April 30, 2017

Liturgy Featured at Rocky Mountain Synod Assembly

When I served as the Director of Music for the Lutheran Campus Ministry at Colorado State University (1998-2014), I composed liturgical settings (music for worship) in several different styles.

Christ Is Our Peace, is one that I've described as the Blues-Jazz-Grunge-Islands Fiesta.

Several congregations across the USA have made regular use of this setting for their congregation's use, and even more have made legal use of portions of the liturgy through their CCLI (Christian Copyright Licensing, Inc.) license.

It was very nice to learn that the Rocky Mountain Synod (ELCA) (which encompasses the inter-mountain west—Colorado, Utah, Wyoming, New Mexico and part of Texas) chose to use this setting for its annual gathering assembly.

It was even more gratifying when we learned that our daughter (now on her internship in her final year of seminary) had been invited to preach for the opening worship.

She expressed some (as expected) nervousness at this responsibility, but when I told her that they had chosen this liturgical setting for that evening's worship she was both excited and comforted!

This was being composed at the end of the last century and was recording and published in 2002.  Now, 14 years later, it continues to find a way to help people worship.  That is gratifying for this composer.

Winfield Photos

Guitar on Friday morning, Stage 3.
Here are some photos from my stage performances at the Walnut Valley Festival in Winfield, Kansas this past September.  These took place after the torrential Thursday rains had ceased and things were getting back to normal.
Thanks to Ilace Mears of Missouri for the pix from Stage 3 and to Bradford Rush of Ohio for the pix from Stage 2.

Hammered Dulcimer on Stage 3 (Nick Blanton
compact carbon-fiber model dulcimer)

McSpadden mountain dulcimer on Stage 2 on Saturday.

My daughter, Kaitlin, flew in from Berkeley, CA to sing with me on Stage 2 on Saturday afternoon! (Huss & Dalton Guitar)
Showing the brand new turkey feather quill (my pick) that I stripped and fashioned for that day's performance on my Ben Seymour Galax dulcimer on Stage 3.

Back for Baccalaureate

Capital Alumni beneath the gate
Capital University, Mees Hall Auditorium, was the site of the Baccalaureate Service for my daughter, Kaitlin's, Graduation in early May.
The "new" permanent thrust in front
of the stage in Mees Hall.

I was honored when Pastor Amy Oehlschlager invited me to play music for the prelude of the service.

I played both mountain and hammered dulcimers on the stage where I used to work when I was a student back in the 1980s.

"First Snow"

In those days, I was part of the Theater Production Staff and the Mees Hall Stage Crew.  I told those stories to Joe, the sophomore who is currently a member of the stage crew, commenting on all the improvements in the facility.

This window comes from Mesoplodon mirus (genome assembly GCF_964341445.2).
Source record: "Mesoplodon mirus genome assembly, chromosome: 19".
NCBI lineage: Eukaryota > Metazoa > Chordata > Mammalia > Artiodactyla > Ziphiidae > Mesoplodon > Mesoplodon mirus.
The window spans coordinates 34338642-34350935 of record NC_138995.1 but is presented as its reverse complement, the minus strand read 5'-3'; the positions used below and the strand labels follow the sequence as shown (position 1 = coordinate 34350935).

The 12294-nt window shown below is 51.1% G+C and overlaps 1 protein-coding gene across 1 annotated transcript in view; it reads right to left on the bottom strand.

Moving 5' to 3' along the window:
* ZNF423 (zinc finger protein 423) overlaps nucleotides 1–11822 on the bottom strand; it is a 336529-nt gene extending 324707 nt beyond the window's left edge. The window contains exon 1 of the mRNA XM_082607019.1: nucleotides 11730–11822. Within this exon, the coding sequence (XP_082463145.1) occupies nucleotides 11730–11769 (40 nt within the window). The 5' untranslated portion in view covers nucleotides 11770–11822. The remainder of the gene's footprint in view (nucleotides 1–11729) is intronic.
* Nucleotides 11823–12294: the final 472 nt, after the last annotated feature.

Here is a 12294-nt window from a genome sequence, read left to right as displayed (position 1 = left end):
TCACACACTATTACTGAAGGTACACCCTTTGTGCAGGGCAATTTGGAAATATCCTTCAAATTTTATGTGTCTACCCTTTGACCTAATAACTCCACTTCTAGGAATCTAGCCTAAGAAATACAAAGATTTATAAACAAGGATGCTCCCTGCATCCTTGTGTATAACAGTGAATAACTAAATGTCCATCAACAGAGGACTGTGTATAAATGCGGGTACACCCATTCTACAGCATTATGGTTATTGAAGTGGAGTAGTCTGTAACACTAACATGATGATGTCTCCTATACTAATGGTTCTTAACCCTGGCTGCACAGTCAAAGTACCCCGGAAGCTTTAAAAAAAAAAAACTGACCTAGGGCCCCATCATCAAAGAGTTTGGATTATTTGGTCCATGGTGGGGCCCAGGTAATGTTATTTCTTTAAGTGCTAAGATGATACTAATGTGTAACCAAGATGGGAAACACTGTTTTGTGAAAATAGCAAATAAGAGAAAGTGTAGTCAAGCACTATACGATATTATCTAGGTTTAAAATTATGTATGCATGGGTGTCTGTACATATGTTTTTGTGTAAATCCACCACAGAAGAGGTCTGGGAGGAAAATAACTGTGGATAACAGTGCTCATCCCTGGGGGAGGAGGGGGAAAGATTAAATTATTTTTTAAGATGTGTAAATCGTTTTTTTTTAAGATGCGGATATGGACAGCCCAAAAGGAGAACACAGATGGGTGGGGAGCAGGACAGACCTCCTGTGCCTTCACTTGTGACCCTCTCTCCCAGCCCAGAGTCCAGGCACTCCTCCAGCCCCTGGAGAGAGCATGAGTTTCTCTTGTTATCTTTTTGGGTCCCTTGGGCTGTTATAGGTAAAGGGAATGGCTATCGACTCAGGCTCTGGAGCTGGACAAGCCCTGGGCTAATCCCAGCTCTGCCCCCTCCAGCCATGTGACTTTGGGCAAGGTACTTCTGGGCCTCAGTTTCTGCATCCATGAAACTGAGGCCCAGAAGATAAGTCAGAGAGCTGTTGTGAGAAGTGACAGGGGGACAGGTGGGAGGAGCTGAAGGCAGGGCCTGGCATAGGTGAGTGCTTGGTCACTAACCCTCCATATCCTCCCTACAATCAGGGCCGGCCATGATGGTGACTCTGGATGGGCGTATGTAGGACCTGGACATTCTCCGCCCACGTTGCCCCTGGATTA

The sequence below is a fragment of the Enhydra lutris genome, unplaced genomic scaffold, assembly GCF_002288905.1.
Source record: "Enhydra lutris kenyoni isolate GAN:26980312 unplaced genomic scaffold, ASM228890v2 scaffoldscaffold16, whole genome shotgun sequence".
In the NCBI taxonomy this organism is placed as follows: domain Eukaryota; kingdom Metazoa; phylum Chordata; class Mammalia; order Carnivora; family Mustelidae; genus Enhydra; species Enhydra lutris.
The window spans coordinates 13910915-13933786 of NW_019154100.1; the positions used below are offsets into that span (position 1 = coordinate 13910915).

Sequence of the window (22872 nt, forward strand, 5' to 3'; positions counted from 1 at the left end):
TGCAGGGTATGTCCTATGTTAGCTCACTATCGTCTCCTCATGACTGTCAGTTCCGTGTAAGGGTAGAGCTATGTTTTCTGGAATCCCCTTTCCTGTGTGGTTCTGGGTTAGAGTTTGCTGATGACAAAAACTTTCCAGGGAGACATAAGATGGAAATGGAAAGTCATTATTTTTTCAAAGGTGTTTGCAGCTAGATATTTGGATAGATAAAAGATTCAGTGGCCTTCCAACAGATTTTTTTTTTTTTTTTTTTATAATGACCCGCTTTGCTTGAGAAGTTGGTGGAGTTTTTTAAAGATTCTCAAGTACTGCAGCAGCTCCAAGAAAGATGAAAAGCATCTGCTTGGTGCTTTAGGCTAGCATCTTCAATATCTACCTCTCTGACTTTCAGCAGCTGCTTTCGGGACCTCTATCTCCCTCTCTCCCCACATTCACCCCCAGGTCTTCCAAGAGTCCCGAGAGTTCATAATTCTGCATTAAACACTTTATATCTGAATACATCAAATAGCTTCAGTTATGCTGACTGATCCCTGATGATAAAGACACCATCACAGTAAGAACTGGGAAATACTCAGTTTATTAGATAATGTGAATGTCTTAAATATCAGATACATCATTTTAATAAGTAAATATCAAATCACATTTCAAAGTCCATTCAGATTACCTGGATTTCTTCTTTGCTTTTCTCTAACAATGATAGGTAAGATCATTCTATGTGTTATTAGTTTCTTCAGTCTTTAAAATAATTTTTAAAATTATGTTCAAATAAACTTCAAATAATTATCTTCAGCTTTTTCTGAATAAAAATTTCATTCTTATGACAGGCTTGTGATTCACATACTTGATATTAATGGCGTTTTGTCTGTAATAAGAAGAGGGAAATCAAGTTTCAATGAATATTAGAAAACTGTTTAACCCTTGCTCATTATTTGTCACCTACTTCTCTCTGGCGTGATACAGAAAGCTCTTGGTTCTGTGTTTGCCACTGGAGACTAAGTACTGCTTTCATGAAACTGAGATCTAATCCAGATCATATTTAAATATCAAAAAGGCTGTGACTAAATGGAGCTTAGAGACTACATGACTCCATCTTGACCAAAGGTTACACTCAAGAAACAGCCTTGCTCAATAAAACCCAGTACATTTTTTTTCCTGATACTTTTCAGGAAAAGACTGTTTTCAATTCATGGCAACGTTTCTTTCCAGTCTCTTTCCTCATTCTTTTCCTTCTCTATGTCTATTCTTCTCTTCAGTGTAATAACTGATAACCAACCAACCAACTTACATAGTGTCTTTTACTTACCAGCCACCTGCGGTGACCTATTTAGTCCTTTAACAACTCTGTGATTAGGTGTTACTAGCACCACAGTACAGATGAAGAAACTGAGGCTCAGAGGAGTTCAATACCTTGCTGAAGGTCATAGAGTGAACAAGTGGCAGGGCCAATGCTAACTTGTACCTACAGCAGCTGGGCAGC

As one might expect, walking through campus several times brought several treasured memories to the surface.

These are now overlaid with Kaitlin's freshly minted memories as this place has become an important part of her growth.  When I attended, I never imagined having a child follow me in the places I walked, worried, studied, grew and played.

This wasn't my first visit since my commencement in 1981, but it was significant for marking a point in our family's history.

...And because I was without a pick to play my mountain dulcimer.

Throughout the tour I'd been wearing pants that have a "pick" pocket, in which I carry my flatpicks, in order to be ready to play at a moment's notice.

This day, however, I was dressed up and the picks with were still in my jeans!

What to do?  (They were actually only just a couple of blocks away at my sisters's house, but...)
Joe with the Joe Walsh Pick

Stagehand Joe had an excellent solution:

Pulling out his wallet, he produced a pick,
given to his Columbus radio DJ father by Joe Walsh.

That's the one I played the tunes with.  And then got him to hold for this photo.

Lesson:  Always remember to thank your stage crew, because they can help save your bacon at any time!

None of us gets through any challenges in our life alone.  We don't get here by our own effort, we can't survive our vulnerability by ourselves, we're always standing on the shoulders of those who went before, those who point the way, pave the path and give us nudges and fervent pushes along the road.  Sometimes they are calling to us from the future as well as pushing from the past.

We are all an Answer to Prayer.  (Kaitlin sang on this recording with me in 2005.)